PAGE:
Learning to School: Federalism and Public Schooling in Canada

By Jennifer Wallner

© 2014

Among countries in the industrialized world, Canada is the only one without a national department of education, national standards for education, and national regulations for elementary or secondary schooling. For many observers, the system seems impractical and almost incoherent. But despite a total lack of federal oversight, the educational policies of all ten provinces are very similar today. Without intervention from Ottawa, the provinces have fashioned what amounts to a de facto pan-Canadian system.

Learning to School explains how and why the provinces have achieved this unexpected result. Beginning with the earliest provincial education policies and taking readers right up to contemporary policy debates, the book chronicles how, through learning and cooperation, the provinces gradually established a country-wide system of public schooling. A rich and ambitious work of scholarship, it will appeal to readers seeking fresh insights on Canadian federalism, education policy, and policy diffusion.

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Product Details

  • Series: Studies in Comparative Political Economy and Public Policy
  • World Rights
  • Page Count: 432 pages
  • Dimensions: 6.0in x 1.1in x 9.0in
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  • PUBLISHED MAY 2014

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Quick Overview

Beginning with the earliest provincial education policies and taking readers right up to contemporary policy debates, Learning to School chronicles how, through learning and cooperation, the provinces gradually established a country-wide system of public schooling.

Learning to School: Federalism and Public Schooling in Canada

By Jennifer Wallner

© 2014

Among countries in the industrialized world, Canada is the only one without a national department of education, national standards for education, and national regulations for elementary or secondary schooling. For many observers, the system seems impractical and almost incoherent. But despite a total lack of federal oversight, the educational policies of all ten provinces are very similar today. Without intervention from Ottawa, the provinces have fashioned what amounts to a de facto pan-Canadian system.

Learning to School explains how and why the provinces have achieved this unexpected result. Beginning with the earliest provincial education policies and taking readers right up to contemporary policy debates, the book chronicles how, through learning and cooperation, the provinces gradually established a country-wide system of public schooling. A rich and ambitious work of scholarship, it will appeal to readers seeking fresh insights on Canadian federalism, education policy, and policy diffusion.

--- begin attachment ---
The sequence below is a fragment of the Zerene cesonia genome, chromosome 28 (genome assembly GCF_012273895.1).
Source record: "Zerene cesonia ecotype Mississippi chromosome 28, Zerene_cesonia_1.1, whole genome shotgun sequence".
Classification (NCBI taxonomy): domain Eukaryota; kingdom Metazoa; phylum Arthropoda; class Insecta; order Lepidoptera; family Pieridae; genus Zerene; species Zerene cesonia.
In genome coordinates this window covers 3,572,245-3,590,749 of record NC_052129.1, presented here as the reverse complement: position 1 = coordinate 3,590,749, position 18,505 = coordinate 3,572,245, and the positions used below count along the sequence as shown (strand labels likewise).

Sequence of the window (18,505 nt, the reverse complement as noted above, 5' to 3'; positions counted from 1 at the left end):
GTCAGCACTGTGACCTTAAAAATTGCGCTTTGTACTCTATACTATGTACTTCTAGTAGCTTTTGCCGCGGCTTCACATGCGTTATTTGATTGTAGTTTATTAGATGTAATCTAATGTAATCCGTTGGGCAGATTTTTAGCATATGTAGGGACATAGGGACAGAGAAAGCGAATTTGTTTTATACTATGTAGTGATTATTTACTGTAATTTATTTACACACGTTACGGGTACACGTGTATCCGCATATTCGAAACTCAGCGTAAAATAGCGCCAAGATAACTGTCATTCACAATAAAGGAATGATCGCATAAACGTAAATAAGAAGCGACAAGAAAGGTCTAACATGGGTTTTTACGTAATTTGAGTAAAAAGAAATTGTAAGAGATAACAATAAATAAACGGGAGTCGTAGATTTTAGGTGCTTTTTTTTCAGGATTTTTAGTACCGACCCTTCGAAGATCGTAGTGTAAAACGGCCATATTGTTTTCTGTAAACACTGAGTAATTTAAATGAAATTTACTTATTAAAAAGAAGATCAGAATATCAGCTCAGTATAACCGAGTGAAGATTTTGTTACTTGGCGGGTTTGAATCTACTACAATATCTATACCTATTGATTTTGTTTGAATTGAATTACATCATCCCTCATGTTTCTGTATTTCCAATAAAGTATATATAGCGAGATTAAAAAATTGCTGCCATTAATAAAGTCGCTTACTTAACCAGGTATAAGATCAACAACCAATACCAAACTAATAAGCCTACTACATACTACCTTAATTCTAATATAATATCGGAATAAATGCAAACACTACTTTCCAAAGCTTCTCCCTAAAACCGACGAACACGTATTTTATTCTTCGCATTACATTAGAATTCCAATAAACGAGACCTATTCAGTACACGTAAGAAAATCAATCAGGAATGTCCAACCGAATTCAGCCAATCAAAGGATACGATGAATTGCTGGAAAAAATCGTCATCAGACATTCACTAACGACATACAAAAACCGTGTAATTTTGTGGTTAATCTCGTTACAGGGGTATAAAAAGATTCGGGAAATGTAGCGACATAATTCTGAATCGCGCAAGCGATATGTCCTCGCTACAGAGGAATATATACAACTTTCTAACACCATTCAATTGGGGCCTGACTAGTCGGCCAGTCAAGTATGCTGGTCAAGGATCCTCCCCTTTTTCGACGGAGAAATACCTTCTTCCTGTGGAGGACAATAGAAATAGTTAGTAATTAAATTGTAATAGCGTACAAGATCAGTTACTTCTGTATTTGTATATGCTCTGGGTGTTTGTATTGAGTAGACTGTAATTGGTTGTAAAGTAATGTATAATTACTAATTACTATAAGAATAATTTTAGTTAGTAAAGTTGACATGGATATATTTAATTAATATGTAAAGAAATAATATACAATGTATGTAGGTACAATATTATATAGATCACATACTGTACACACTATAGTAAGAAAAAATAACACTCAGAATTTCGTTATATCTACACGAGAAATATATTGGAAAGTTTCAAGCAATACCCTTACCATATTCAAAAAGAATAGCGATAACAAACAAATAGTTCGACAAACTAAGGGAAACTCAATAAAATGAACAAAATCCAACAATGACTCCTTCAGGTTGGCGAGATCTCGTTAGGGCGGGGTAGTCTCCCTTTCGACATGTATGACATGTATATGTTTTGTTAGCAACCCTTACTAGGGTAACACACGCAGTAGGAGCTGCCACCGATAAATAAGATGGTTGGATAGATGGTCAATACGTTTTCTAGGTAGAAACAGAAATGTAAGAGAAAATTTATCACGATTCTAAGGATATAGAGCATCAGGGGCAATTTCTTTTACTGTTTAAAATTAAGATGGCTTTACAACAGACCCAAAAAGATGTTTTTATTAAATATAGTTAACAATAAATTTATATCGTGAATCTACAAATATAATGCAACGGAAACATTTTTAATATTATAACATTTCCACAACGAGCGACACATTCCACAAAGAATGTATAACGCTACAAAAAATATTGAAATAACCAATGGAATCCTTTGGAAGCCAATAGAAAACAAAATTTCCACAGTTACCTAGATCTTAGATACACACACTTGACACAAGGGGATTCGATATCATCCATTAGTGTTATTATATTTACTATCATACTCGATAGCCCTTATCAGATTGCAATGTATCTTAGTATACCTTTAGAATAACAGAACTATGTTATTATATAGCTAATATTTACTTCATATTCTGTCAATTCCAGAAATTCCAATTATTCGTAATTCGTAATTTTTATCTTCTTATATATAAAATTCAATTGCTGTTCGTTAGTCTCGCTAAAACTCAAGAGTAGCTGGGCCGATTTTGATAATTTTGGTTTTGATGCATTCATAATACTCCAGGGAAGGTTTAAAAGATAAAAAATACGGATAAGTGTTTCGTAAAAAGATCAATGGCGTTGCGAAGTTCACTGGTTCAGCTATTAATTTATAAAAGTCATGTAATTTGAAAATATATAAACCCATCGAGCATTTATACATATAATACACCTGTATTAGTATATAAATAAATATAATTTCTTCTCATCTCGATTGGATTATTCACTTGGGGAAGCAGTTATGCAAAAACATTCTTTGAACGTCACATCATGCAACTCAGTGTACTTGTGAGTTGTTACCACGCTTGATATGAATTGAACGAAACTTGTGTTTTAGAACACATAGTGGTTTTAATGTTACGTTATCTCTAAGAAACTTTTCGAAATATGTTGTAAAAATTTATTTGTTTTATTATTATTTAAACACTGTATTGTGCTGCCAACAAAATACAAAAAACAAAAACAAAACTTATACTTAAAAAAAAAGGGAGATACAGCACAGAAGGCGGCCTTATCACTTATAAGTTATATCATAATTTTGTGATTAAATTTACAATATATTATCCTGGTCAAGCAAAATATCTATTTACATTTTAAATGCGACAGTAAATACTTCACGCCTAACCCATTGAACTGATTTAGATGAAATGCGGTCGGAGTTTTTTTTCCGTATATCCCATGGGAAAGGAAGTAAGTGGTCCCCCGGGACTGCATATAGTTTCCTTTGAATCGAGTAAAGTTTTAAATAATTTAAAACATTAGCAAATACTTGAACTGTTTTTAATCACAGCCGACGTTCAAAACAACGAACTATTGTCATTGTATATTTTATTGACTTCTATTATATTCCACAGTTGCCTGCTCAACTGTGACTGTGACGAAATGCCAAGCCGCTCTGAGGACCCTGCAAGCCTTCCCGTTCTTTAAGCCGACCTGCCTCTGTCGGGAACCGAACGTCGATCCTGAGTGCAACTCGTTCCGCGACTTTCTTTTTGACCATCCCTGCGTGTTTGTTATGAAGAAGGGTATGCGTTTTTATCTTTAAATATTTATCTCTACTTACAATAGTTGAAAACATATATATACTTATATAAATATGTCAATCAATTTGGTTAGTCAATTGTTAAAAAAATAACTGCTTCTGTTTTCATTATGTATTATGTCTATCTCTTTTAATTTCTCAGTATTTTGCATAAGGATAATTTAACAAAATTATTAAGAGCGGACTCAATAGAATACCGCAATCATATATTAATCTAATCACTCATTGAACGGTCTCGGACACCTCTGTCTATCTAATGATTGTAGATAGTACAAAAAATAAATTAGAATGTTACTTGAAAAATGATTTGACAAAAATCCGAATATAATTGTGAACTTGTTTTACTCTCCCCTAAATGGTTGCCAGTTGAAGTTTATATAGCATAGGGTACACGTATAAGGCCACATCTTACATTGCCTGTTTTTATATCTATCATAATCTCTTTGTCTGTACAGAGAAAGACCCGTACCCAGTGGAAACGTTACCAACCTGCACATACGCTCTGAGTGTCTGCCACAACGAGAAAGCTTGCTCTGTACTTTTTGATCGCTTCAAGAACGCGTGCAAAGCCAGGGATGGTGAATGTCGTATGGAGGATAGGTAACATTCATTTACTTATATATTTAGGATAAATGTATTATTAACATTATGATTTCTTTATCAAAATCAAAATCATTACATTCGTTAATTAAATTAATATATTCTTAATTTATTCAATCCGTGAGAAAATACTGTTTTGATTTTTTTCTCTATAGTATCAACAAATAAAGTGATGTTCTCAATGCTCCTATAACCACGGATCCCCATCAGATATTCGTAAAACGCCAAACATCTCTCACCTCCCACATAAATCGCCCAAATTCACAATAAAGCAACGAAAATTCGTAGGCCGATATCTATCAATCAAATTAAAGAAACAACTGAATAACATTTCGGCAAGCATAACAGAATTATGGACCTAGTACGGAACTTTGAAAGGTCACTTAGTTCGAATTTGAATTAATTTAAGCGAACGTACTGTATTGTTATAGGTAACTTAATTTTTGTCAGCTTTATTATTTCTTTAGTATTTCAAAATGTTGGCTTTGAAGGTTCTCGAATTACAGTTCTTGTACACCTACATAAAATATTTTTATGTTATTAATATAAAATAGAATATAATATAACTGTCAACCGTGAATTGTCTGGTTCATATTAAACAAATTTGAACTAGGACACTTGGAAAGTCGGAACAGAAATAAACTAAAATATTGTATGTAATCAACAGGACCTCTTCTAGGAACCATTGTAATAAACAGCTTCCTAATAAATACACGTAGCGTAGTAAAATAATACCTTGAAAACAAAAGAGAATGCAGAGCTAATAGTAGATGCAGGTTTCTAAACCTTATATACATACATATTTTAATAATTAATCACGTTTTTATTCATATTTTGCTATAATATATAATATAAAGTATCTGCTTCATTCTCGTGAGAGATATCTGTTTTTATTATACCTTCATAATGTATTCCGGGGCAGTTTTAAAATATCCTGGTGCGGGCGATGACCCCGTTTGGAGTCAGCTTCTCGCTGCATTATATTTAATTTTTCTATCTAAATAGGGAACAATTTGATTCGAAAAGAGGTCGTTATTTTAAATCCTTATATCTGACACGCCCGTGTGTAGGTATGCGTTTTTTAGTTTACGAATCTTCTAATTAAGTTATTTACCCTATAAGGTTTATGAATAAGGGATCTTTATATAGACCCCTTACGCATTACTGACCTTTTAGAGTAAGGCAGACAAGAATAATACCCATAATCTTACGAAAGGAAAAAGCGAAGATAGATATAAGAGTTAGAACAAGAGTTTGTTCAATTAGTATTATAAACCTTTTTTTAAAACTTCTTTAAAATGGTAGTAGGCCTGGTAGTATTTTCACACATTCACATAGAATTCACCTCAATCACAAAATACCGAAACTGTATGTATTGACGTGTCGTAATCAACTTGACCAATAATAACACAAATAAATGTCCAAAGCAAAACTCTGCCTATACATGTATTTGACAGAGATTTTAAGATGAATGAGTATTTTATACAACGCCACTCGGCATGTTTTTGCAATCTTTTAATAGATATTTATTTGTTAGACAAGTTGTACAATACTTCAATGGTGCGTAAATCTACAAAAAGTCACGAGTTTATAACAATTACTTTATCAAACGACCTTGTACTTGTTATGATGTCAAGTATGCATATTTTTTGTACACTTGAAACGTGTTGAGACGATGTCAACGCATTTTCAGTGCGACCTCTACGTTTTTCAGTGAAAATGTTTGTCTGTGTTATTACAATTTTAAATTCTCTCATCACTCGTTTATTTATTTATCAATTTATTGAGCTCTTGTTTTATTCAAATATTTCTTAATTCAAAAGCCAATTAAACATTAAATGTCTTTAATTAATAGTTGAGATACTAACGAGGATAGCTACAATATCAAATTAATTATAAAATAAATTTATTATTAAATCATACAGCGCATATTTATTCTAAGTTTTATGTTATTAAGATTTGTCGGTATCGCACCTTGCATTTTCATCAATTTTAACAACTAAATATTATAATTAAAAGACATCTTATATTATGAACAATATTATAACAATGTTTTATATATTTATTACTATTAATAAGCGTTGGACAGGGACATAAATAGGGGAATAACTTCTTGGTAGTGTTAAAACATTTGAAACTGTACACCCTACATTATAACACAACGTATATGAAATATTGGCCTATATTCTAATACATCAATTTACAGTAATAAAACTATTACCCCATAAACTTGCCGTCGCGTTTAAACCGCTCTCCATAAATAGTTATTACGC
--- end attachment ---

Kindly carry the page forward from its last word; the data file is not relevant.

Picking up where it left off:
Continue Reading Read Less

Product Details

  • Series: Studies in Comparative Political Economy and Public Policy
  • World Rights
  • Page Count: 432 pages
  • Dimensions: 6.0in x 1.1in x 9.0in
  • Reviews

    “Well written, solidly documented, and cogently argued, Learning to School shows, with precision and a wealth of details, how autonomous provincial governments can achieve pan-Canadian convergence and common standards without federal rules or incentives. As such, the argument breaks with the conventional wisdom about federalism and offers a distinctive standpoint to assess intergovernmental relations in Canada. Wallner’s conclusions will be of interest to students of federalism, both in Canada and abroad, to specialists of Canadian politics, and to scholars interested in public policy in general.”
    Alain Noël, Department of Political Science, Université de Montréal

    Learning to School is a significant addition to the literature on comparative federalism and social policy and, specifically, to the literature on educational policy and federalism in Canada.”


    Miriam Smith, Department of Social Science, York University
  • Author Information

    Jennifer Wallner is an assistant professor in the School of Political Studies at the University of Ottawa.
  • Table of contents

    List of Tables

    List of Appendices

    List of Abbreviations

    Introduction: An Unexpected Policy Framework

    1. Defying the Odds I: Provincial Educational Investments and Achievements

    2. Defying the Odds II: Provincial Education Policies

    3. Theorizing Policy Frameworks in Federations

    4. Founding and Consolidating Provincial Public Schooling

    5. Universalizing Provincial Schooling

    6. Individualizing Provincial Schooling

    7. Standardizing Provincial Schooling

    Conclusion: Learning to School

    Appendices

    Notes

    Bibliography

    Index

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